In this kind of atmosphere, the appointment of a German to the top position in the secret Soviet defense project was impossible. Joseph Stalin, who had been ultimate arbiter of this controversy, never had the intention of placing Germans at the helm of the rocket development program, or any other Soviet institution for this matter. Just the opposite, after World War II, Stalin renewed his purges of "foreign elements" in the Soviet society.
However, Ustinov did want to use Germans as tutors and as a viable backup and alternative to Korolev, to provide the latter with a competition. Soviet authorities needed Germans to have a "second opinion" on the complex matters of rocket design until Russia's native talent provided new competitors to Korolev, such as Mikhail Yangel and Vladimir Chelomei.
Somewhat surprisingly, Soviet authorities apparently made no effort to contain German rocket specialists on the Soviet side of the "iron curtain." Although Germans were "shipped" to the Soviet-controlled East Germany, many of the repatriants, including Helmut Gröttrup, made it to the West without much trouble. Some even moved to the United States and apparently continued working in aerospace. Not surprisingly, the operatives from the Air Technical Intelligence Center of the US Air Force in cooperation with British Air Ministry apparently debriefed every German returning from the USSR.
In August 1952, immediately after all but 20 top Germans returned from Gorodomlya, the Air Technical Intelligence Center organized a special meeting at Wright Field (now Wright-Patterson Air Force Base) in Dayton, Ohio. It was attended by high-ranking military officials from the US, Britain and Canada. Based on reports of German specialists, the panel concluded that the Soviet rocket program was comparable to that of the US and pursued the development of intercontinental cruise and ballistic missiles, similar to the US Navaho, Snark and Atlas projects. Germans reported that while in the USSR, they considered the engine with the thrust of up 120 tons and it was concluded that it was "possible but not probable" that the USSR could build missiles powered by two or even four of these engines. The panel also speculated that a winged missile with two such engines could travel up to 4,400 miles, still far not enough to attack the continental United States. Even such missile seemed unlikely to be built anytime soon. Yet, the experts agreed that by 1956, the USSR could reach northwestern region of the US with a 2,000-pound warhead launched by a two-stage ballistic missile. Finally, they estimated, by 1958, the USSR could have a capability to hit anywhere in the US with a 8,000-pound warhead, but only if the Soviet government gives high priority to such program. The representative of Consolidated Vultee Aircraft Corporation (future developer of the Atlas ICBM) called such estimates "highly optimistic." (56)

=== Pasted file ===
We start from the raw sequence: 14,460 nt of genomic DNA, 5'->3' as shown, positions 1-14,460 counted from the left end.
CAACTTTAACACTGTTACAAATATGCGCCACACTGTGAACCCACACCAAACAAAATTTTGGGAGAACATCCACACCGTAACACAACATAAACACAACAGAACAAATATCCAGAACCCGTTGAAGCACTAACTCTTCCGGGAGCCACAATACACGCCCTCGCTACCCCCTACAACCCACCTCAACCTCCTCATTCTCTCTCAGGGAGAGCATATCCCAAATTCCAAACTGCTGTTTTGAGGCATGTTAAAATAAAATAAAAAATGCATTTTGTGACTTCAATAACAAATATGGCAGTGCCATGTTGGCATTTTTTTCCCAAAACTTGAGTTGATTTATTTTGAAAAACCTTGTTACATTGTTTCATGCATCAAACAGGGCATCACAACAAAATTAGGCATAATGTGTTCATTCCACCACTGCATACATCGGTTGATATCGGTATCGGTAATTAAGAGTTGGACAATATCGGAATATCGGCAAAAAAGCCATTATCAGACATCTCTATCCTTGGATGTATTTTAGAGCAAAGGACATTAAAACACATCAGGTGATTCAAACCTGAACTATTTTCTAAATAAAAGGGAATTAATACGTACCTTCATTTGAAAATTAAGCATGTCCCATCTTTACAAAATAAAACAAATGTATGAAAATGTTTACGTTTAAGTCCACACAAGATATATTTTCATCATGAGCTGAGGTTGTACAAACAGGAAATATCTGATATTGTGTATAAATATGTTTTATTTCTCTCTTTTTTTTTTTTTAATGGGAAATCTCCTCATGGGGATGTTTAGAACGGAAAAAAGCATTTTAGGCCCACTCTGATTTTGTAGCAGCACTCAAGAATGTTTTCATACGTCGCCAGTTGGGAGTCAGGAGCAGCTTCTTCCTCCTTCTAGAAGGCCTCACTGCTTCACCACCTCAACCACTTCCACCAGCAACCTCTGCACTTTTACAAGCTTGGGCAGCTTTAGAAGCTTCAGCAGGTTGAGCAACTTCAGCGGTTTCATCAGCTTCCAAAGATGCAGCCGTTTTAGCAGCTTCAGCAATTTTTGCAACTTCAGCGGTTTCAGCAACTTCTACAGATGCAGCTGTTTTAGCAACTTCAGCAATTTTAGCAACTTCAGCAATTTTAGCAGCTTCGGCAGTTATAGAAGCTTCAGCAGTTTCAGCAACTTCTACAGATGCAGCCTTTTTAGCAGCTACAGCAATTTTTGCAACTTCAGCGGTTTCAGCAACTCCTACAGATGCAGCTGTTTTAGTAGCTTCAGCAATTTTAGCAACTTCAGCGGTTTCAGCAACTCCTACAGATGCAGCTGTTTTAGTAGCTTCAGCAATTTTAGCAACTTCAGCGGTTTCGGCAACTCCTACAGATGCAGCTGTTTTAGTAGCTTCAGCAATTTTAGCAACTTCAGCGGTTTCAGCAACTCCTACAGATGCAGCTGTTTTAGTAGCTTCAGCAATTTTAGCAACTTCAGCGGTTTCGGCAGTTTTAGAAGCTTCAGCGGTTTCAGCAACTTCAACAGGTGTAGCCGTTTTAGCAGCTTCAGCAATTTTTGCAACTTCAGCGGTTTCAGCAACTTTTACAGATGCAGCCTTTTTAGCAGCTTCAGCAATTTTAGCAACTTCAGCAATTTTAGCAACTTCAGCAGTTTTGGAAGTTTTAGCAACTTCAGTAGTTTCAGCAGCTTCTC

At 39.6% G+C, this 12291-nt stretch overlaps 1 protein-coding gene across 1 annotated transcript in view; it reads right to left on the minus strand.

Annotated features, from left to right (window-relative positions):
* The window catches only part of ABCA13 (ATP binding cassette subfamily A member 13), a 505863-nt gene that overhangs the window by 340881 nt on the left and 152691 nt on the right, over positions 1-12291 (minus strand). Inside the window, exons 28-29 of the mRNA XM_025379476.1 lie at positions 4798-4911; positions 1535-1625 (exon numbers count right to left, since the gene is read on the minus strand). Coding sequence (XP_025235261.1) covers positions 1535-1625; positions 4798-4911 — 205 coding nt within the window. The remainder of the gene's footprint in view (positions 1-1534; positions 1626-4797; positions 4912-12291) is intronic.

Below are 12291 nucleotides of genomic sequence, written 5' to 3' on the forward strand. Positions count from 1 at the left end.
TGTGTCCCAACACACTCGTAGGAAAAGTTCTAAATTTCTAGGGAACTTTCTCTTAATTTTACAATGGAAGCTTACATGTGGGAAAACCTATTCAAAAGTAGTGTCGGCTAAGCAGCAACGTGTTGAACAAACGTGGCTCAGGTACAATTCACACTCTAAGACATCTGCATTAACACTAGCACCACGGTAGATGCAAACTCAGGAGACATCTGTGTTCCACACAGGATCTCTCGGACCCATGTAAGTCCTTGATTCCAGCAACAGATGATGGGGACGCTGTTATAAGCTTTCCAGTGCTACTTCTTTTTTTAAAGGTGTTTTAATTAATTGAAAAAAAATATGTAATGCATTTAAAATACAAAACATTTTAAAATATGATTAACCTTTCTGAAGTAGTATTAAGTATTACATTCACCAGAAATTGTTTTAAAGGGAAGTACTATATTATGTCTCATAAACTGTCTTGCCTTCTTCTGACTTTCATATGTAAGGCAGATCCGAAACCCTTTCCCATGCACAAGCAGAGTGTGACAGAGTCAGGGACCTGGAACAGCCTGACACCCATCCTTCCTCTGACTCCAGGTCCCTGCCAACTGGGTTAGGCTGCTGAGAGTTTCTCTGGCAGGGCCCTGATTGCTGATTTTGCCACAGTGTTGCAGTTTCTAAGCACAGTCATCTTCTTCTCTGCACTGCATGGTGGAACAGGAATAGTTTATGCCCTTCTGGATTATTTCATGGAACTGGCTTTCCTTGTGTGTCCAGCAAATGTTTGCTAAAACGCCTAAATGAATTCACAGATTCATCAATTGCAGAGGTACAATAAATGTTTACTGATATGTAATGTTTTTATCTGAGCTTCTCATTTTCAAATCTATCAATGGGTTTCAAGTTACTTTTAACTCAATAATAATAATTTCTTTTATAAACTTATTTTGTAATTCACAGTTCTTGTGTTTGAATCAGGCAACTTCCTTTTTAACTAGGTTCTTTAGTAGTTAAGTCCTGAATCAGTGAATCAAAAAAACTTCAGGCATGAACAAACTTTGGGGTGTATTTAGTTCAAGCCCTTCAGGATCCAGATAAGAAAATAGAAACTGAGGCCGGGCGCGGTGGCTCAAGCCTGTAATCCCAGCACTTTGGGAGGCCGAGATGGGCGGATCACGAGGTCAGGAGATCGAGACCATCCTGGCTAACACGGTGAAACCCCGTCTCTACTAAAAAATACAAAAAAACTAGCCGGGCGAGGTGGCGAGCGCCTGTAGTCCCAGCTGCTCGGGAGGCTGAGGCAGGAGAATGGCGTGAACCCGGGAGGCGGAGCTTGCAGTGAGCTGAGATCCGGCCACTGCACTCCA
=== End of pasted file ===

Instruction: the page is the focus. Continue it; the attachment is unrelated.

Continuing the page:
Dr. Ernest G. Schweibert, Command Historian of the US Air Force Systems Command summarized the general conclusions of the August 1952 meeting:
One of Gorodomlya engineers, Erich Apel, who settled in East Germany in 1952, rose to become a head of the Planning Commission of the ruling Socialist Party, SED. Known as a progressive reformer, he committed suicide after a clash with Walter Ulbricht, the head of SED, in 1965.
Six years after Germans left Gorodomlya, on August 21, 1957, the Soviet official newspaper "Pravda" boasted that the USSR has been now in possession of the intercontinental ballistic missile. As Western intelligence confirmed the Soviet claim, one high-ranking official at NATO headquarters in Europe reportedly exclaimed, "We captured wrong Germans."
He expressed a rather common belief in the West that Soviet breakthroughs in rocketry, as well as the success of the Sputnik few weeks later, stemmed from the expertise of the German rocket scientists. When few months later, on another side of the Atlantic, Wernher von Braun and his team answered to the Sputnik with the first US satellite, a popular joke was that the two orbiters exchanged greetings in space in their common language German.
Historians, however, remained in disagreement about the extent of the contribution made by the German team into the Soviet rocketry. In reality, the Germans did not build anything for the Russians, did not supervise the firings, and did not introduce innovations, wrote German-born historian of rocketry Willey Ley in his book Rockets, Missiles, and Men in Space published in 1968. More than three decades later Boris Chertok echoed this opinion, saying in his memoirs, that the R-7, the first Soviet intercontinental ballistic missile, which launched Sputnik, had no birth marks of the German technology.
However in the last few years, the latest historical publications renewed claims about the extensive influence of the Gorodomlya team on the Soviet rocketry. Not surprisingly, such assessments originated in Germany. Dr. Olaf Przybilski from the Technical University of Dresden pointed out at a striking resemblance between a cone-like aerodynamic shape proposed by the Gröttrup team for several of its rockets and Korolevs own designs, which appeared in metal years later. Korolevs largest rockets the R-7 and the ill-fated N1 moon rocket, both featured exotic conical shape. Russian sources are yet to collaborate this claim.